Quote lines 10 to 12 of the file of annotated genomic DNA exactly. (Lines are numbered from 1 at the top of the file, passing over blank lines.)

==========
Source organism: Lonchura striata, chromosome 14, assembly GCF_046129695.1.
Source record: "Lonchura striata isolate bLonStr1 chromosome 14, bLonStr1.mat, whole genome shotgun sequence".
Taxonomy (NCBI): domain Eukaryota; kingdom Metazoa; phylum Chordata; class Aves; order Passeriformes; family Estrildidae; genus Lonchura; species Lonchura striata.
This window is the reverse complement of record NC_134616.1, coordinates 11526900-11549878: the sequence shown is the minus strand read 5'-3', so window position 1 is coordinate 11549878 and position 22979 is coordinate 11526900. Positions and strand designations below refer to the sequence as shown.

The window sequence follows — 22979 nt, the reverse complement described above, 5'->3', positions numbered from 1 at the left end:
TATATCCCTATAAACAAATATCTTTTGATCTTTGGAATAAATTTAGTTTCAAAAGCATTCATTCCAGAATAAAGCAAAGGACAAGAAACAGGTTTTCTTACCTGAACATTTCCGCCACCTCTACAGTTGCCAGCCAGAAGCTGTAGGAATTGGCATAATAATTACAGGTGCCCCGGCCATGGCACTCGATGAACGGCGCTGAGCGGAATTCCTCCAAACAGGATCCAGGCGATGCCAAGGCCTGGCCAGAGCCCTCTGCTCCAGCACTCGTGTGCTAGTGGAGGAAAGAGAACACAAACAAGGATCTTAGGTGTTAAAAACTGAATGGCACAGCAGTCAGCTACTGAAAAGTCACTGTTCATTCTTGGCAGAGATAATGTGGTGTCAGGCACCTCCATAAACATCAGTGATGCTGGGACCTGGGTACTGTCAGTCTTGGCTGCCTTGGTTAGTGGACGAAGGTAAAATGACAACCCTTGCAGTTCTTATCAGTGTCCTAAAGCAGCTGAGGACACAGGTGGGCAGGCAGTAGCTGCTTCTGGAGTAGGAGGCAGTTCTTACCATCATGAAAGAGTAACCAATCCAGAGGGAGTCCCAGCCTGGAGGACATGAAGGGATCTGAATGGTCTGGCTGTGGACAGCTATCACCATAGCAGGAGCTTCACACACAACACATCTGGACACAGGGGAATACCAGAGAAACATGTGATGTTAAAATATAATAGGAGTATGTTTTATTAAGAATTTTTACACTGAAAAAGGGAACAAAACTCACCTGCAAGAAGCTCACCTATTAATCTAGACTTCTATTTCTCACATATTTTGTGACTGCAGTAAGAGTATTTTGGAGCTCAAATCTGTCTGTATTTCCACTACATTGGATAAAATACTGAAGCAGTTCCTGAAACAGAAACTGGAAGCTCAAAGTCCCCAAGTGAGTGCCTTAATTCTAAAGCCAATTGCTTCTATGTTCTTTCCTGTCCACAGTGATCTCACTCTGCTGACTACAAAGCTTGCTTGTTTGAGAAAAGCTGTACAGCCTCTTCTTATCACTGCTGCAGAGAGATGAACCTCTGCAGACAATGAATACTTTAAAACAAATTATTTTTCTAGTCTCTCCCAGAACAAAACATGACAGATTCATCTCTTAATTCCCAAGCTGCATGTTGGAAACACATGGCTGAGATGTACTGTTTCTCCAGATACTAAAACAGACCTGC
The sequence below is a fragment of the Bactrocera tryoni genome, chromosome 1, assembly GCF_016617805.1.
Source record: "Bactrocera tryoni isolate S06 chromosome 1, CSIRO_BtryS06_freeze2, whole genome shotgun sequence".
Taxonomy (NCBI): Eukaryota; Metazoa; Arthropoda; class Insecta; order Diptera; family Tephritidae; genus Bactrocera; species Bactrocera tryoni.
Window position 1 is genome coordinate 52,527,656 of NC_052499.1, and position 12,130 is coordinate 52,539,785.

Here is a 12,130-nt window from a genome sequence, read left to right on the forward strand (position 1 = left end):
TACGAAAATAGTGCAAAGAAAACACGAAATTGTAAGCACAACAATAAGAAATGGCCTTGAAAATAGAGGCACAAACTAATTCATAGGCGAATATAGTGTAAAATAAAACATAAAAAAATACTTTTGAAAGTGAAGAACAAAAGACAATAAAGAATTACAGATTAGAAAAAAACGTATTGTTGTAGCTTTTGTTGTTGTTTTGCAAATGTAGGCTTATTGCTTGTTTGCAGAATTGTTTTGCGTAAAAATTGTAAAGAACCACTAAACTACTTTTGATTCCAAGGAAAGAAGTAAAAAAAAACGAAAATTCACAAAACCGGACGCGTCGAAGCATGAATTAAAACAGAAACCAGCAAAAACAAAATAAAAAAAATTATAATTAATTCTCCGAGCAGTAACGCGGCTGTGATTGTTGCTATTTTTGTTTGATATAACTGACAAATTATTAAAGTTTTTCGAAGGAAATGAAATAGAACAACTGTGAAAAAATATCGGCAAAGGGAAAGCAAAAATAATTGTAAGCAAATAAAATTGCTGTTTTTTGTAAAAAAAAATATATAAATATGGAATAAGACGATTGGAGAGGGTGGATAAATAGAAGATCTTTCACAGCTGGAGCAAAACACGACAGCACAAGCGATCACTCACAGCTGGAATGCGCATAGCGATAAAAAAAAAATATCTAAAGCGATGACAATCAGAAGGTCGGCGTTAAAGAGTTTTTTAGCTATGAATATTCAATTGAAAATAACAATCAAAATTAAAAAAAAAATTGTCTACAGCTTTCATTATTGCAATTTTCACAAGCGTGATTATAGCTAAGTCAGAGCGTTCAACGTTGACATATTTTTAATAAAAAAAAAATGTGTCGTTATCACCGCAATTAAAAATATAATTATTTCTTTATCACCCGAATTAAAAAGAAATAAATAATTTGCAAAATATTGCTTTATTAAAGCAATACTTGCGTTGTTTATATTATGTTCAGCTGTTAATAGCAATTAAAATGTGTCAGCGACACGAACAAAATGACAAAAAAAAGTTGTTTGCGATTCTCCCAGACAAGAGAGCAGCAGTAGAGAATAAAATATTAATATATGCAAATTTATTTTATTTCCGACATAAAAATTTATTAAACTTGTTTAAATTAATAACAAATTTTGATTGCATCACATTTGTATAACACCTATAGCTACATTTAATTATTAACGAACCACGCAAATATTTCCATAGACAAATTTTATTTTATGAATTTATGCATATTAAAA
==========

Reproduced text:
Window position 1 is genome coordinate 52,527,656 of NC_052499.1, and position 12,130 is coordinate 52,539,785.

Here is a 12,130-nt window from a genome sequence, read left to right on the forward strand (position 1 = left end):
TACGAAAATAGTGCAAAGAAAACACGAAATTGTAAGCACAACAATAAGAAATGGCCTTGAAAATAGAGGCACAAACTAATTCATAGGCGAATATAGTGTAAAATAAAACATAAAAAAATACTTTTGAAAGTGAAGAACAAAAGACAATAAAGAATTACAGATTAGAAAAAAACGTATTGTTGTAGCTTTTGTTGTTGTTTTGCAAATGTAGGCTTATTGCTTGTTTGCAGAATTGTTTTGCGTAAAAATTGTAAAGAACCACTAAACTACTTTTGATTCCAAGGAAAGAAGTAAAAAAAAACGAAAATTCACAAAACCGGACGCGTCGAAGCATGAATTAAAACAGAAACCAGCAAAAACAAAATAAAAAAAATTATAATTAATTCTCCGAGCAGTAACGCGGCTGTGATTGTTGCTATTTTTGTTTGATATAACTGACAAATTATTAAAGTTTTTCGAAGGAAATGAAATAGAACAACTGTGAAAAAATATCGGCAAAGGGAAAGCAAAAATAATTGTAAGCAAATAAAATTGCTGTTTTTTGTAAAAAAAAATATATAAATATGGAATAAGACGATTGGAGAGGGTGGATAAATAGAAGATCTTTCACAGCTGGAGCAAAACACGACAGCACAAGCGATCACTCACAGCTGGAATGCGCATAGCGATAAAAAAAAAATATCTAAAGCGATGACAATCAGAAGGTCGGCGTTAAAGAGTTTTTTAGCTATGAATATTCAATTGAAAATAACAATCAAAATTAAAAAAAAAATTGTCTACAGCTTTCATTATTGCAATTTTCACAAGCGTGATTATAGCTAAGTCAGAGCGTTCAACGTTGACATATTTTTAATAAAAAAAAAATGTGTCGTTATCACCGCAATTAAAAATATAATTATTTCTTTATCACCCGAATTAAAAAGAAATAAATAATTTGCAAAATATTGCTTTATTAAAGCAATACTTGCGTTGTTTATATTATGTTCAGCTGTTAATAGCAATTAAAATGTGTCAGCGACACGAACAAAATGACAAAAAAAAGTTGTTTGCGATTCTCCCAGACAAGAGAGCAGCAGTAGAGAATAAAATATTAATATATGCAAATTTATTTTATTTCCGACATAAAAATTTATTAAACTTGTTTAAATTAATAACAAATTTTGATTGCATCACATTTGTATAACACCTATAGCTACATTTAATTATTAACGAACCACGCAAATATTTCCATAGACAAATTTTATTTTATGAATTTATGCATATTAAAA